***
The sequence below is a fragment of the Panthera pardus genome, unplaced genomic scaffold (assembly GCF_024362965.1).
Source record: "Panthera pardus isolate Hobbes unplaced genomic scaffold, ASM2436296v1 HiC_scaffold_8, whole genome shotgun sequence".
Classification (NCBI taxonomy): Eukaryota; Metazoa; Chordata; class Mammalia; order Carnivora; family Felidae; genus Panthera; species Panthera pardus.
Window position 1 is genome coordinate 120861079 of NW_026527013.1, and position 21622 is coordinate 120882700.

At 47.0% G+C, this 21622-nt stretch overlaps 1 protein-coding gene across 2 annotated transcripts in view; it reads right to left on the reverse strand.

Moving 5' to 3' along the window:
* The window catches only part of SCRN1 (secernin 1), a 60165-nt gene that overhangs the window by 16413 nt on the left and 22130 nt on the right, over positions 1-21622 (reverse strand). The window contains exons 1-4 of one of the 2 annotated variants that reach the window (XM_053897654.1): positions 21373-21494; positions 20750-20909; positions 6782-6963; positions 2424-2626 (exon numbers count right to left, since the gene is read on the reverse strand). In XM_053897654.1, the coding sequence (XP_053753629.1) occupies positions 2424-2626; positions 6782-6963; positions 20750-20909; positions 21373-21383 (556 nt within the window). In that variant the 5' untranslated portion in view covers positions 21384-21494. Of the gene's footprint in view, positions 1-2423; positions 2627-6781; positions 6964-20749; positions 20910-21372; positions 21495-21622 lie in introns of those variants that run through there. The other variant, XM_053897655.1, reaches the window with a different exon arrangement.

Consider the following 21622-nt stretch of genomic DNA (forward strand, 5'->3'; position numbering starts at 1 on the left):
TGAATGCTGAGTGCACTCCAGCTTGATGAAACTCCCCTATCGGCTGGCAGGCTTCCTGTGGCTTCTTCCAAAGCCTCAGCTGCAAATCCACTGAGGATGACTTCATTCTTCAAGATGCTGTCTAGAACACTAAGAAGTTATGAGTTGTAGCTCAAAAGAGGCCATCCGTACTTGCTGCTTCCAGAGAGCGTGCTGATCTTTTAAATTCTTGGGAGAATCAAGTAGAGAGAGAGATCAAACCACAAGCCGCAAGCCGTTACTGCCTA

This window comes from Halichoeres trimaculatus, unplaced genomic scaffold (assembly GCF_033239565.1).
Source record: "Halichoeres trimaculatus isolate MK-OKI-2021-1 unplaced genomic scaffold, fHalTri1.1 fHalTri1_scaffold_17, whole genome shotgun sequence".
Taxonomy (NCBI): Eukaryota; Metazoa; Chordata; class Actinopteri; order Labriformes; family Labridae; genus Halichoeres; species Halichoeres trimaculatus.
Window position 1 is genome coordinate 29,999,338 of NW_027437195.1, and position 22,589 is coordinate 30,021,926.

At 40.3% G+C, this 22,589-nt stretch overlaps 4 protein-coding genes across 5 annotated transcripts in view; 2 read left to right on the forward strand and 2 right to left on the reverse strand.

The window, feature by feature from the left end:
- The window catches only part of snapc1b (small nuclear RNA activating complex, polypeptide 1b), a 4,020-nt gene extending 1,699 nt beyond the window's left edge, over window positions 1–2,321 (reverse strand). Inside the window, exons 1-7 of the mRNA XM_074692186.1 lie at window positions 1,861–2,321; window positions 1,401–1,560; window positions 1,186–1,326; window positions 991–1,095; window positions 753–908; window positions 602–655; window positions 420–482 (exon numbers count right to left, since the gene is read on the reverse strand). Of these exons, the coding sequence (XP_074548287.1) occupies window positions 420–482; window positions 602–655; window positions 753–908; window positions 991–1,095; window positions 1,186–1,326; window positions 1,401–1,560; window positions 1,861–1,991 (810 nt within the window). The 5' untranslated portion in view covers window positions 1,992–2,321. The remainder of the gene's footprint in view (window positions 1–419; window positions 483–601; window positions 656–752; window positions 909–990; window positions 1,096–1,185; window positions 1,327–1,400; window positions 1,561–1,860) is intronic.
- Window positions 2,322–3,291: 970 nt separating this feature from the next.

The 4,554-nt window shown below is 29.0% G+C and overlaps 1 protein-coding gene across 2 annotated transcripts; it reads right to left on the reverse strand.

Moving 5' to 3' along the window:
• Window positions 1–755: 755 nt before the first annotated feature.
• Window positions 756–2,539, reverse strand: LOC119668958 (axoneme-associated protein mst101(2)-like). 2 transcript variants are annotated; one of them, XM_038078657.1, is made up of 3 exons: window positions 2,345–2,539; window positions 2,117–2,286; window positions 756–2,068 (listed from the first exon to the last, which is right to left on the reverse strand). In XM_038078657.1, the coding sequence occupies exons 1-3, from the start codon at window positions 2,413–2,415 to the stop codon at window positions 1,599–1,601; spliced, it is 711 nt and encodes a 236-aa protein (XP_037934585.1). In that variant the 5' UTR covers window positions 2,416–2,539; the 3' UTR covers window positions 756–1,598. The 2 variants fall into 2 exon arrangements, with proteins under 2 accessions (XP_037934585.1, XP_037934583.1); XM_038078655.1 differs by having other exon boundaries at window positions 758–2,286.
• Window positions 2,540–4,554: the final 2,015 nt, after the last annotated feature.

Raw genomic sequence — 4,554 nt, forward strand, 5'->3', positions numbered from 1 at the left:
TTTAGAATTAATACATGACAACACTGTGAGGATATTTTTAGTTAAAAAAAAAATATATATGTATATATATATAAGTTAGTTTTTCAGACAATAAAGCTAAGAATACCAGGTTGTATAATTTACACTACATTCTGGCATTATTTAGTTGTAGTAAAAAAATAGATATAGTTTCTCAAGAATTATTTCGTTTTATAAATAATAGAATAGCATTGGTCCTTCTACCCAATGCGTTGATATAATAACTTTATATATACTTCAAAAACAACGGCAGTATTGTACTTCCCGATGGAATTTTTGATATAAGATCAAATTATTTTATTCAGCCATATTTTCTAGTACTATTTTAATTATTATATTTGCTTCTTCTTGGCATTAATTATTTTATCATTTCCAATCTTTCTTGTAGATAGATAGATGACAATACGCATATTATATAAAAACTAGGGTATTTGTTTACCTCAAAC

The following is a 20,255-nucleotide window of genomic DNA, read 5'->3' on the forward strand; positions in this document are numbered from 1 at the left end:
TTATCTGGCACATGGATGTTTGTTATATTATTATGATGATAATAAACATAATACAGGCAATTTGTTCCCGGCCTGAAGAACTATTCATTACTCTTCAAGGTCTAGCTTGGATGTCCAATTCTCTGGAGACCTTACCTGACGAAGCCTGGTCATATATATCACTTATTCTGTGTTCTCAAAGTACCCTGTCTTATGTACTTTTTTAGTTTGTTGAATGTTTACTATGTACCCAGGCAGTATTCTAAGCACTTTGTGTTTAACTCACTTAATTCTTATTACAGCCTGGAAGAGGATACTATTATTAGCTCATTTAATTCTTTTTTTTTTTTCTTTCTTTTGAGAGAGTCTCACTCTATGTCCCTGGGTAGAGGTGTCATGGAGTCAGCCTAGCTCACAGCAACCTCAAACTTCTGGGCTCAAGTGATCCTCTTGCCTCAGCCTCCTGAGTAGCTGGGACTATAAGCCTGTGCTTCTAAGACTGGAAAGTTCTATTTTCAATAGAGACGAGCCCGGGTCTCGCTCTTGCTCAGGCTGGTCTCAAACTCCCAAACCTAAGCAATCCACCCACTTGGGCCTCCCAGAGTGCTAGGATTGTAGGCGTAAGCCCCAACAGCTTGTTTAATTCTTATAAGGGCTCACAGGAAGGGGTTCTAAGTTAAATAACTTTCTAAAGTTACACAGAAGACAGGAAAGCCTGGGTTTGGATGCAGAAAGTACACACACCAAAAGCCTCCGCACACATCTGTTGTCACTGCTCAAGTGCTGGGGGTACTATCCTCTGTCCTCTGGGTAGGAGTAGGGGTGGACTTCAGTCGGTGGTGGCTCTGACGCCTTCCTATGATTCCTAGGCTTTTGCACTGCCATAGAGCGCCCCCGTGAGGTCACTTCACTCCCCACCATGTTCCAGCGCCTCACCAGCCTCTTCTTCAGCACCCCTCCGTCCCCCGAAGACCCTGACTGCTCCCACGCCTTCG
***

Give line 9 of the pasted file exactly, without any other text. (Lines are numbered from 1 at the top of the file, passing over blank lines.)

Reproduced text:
TGAATGCTGAGTGCACTCCAGCTTGATGAAACTCCCCTATCGGCTGGCAGGCTTCCTGTGGCTTCTTCCAAAGCCTCAGCTGCAAATCCACTGAGGATGACTTCATTCTTCAAGATGCTGTCTAGAACACTAAGAAGTTATGAGTTGTAGCTCAAAAGAGGCCATCCGTACTTGCTGCTTCCAGAGAGCGTGCTGATCTTTTAAATTCTTGGGAGAATCAAGTAGAGAGAGAGATCAAACCACAAGCCGCAAGCCGTTACTGCCTA